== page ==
The 39 year-old Ulsterman likes his number nine to be both strong on the ball and mobile off it, but do you really want Suarez playing with his back to goal for most of the game? Is that not a monumental waste of his creative talents? Carroll may not be as mobile as Graham, but he’s certainly better in the air, can bully defenders more and his work-rate has come on in leaps and bounds the past few months and with the right service, he’s a serious goal threat.
It may be the temptation to play it long which is hindering Carroll’s cause. England with Peter Crouch in the side suffered from this very same disease. Crouch isn’t particularly great in the air, but whenever a defender or midfielder was pushed for space and time on the ball, they’d play the easy ball further forward to Crouch, hoping he’d do something with it. Crouch’s strength was on the deck, but that didn’t matter and it was just an example of those players passing on responsibility of actually doing anything of note when in possession – a collective lack of ownership over their own and the team’s performances.
Perhaps rather than what Carroll is actually capable of, Rodgers fears that having such a big target man and useful outlet will prove too tempting to ignore for some of his new side and could compromise his new passing ‘philosophy’ at Anfield. However, there must still be a case for keeping him at the club as a useful plan B even if he’s not going to be a regular guaranteed starter under Rodgers.
Liverpool are hardly blessed with strength in depth up front either at the moment. Dirk Kuyt has left the club after six years and moved to Fenerbache in Turkey, while Craig Bellamy cannot be relied upon to either play or perform consistently due to a chronic knee complaint, which leaves just Carroll and Suarez. Even if the club do complete a deal to bring Fabio Borini to the club over the course of the next few days, there’s no pressing nor convincing argument to allow Carroll to move elsewhere in the short-term.
Alberto Aquilani has been moved about on loan to both Juventus and AC Milan over the past two seasons while the club had to put up with inferior replacements such as Jay Spearing and Christian Poulsen and they are in danger of letting the same thing happen all over again with this Carroll situation.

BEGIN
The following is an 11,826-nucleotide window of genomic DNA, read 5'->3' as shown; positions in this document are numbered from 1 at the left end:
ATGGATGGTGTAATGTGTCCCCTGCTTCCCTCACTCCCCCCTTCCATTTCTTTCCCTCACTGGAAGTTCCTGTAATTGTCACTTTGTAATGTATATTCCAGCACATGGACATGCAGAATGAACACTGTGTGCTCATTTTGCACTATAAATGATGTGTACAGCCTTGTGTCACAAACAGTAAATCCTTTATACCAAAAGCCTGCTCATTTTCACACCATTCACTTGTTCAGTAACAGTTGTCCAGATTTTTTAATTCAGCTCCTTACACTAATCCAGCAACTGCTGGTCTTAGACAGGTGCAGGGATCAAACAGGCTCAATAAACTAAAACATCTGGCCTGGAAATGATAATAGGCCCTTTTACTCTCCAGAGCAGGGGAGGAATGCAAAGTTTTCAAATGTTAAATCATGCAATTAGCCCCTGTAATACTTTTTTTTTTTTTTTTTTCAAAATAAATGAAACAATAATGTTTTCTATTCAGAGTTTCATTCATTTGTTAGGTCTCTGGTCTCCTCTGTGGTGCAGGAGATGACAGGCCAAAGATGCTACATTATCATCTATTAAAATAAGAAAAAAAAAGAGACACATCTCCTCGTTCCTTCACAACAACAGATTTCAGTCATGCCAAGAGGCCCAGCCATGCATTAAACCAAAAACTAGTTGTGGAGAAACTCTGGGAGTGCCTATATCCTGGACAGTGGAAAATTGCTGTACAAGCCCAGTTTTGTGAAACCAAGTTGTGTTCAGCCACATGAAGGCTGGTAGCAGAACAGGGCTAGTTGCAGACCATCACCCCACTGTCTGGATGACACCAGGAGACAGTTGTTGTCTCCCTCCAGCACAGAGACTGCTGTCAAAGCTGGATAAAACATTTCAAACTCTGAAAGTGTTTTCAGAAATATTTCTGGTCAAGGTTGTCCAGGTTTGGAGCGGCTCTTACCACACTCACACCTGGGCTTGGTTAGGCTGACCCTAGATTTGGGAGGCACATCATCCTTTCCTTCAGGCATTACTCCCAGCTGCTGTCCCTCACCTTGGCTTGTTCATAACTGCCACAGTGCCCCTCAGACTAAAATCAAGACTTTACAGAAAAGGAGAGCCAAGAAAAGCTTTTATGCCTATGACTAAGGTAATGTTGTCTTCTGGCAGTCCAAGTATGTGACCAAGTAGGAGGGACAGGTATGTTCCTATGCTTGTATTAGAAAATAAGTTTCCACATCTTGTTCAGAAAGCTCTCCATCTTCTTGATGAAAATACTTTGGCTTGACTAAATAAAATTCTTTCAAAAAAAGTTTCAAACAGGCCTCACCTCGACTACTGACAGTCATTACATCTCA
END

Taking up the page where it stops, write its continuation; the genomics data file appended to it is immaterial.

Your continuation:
The giant Geordie is far from the complete player and there are still technical deficiencies in his game which may hinder his long-term future under Rodgers, but I thought the entire point of bringing in a new young and vibrant manager with a fluid set of principles was that he would get the best out of the existing talent at the club, rather than give up on it before a ball has even been kicked in anger. Is it not his job to find solutions to problems such as this, rather than simply getting rid of them altogether?
It’s clear that Rodgers is not under the same pressure to play the likes of Carroll, Downing and Henderson as Kenny Dalglish was, but he’s simply far too useful an option to simply let go to Sam Allardyce’s West Ham or wherever next season. How is Carroll expected to learn and adapt to a new style of play at Liverpool if he isn’t even there in the first place? Rarely when players are loaned out do they come back and prove themselves, especially when they are somewhat proven already and have cost the sort of figure that Carroll did.
If Rodgers wants to sell, then that’s another matter entirely, but Carroll’s stock has never been higher during his time at Anfield, and a loan move merely signifies that the player has no real sell-on value. He may not quite fit the system or the style of play, but even as just a hugely expensive plan B, Carroll deserves another season at Liverpool to prove himself.
Do you think Carroll should be given another chance at Anfield next season?